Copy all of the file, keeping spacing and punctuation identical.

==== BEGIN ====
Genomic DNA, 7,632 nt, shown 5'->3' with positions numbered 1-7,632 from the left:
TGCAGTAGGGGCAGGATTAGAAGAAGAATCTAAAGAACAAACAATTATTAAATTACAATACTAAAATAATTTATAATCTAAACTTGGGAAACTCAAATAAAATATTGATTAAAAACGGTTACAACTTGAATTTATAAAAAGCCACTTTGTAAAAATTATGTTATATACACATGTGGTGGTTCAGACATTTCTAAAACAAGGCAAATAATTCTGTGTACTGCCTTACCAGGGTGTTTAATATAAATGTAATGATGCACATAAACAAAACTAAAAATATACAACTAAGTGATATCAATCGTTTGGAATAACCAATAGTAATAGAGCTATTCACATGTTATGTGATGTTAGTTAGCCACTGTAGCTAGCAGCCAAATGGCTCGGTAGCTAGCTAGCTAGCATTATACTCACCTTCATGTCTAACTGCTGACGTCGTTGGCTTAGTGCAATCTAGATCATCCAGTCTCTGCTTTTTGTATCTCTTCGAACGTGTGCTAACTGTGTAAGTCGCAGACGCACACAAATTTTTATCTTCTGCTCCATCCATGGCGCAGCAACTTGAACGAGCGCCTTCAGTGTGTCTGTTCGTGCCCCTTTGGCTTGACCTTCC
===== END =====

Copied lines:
Genomic DNA, 7,632 nt, shown 5'->3' with positions numbered 1-7,632 from the left:
TGCAGTAGGGGCAGGATTAGAAGAAGAATCTAAAGAACAAACAATTATTAAATTACAATACTAAAATAATTTATAATCTAAACTTGGGAAACTCAAATAAAATATTGATTAAAAACGGTTACAACTTGAATTTATAAAAAGCCACTTTGTAAAAATTATGTTATATACACATGTGGTGGTTCAGACATTTCTAAAACAAGGCAAATAATTCTGTGTACTGCCTTACCAGGGTGTTTAATATAAATGTAATGATGCACATAAACAAAACTAAAAATATACAACTAAGTGATATCAATCGTTTGGAATAACCAATAGTAATAGAGCTATTCACATGTTATGTGATGTTAGTTAGCCACTGTAGCTAGCAGCCAAATGGCTCGGTAGCTAGCTAGCTAGCATTATACTCACCTTCATGTCTAACTGCTGACGTCGTTGGCTTAGTGCAATCTAGATCATCCAGTCTCTGCTTTTTGTATCTCTTCGAACGTGTGCTAACTGTGTAAGTCGCAGACGCACACAAATTTTTATCTTCTGCTCCATCCATGGCGCAGCAACTTGAACGAGCGCCTTCAGTGTGTCTGTTCGTGCCCCTTTGGCTTGACCTTCC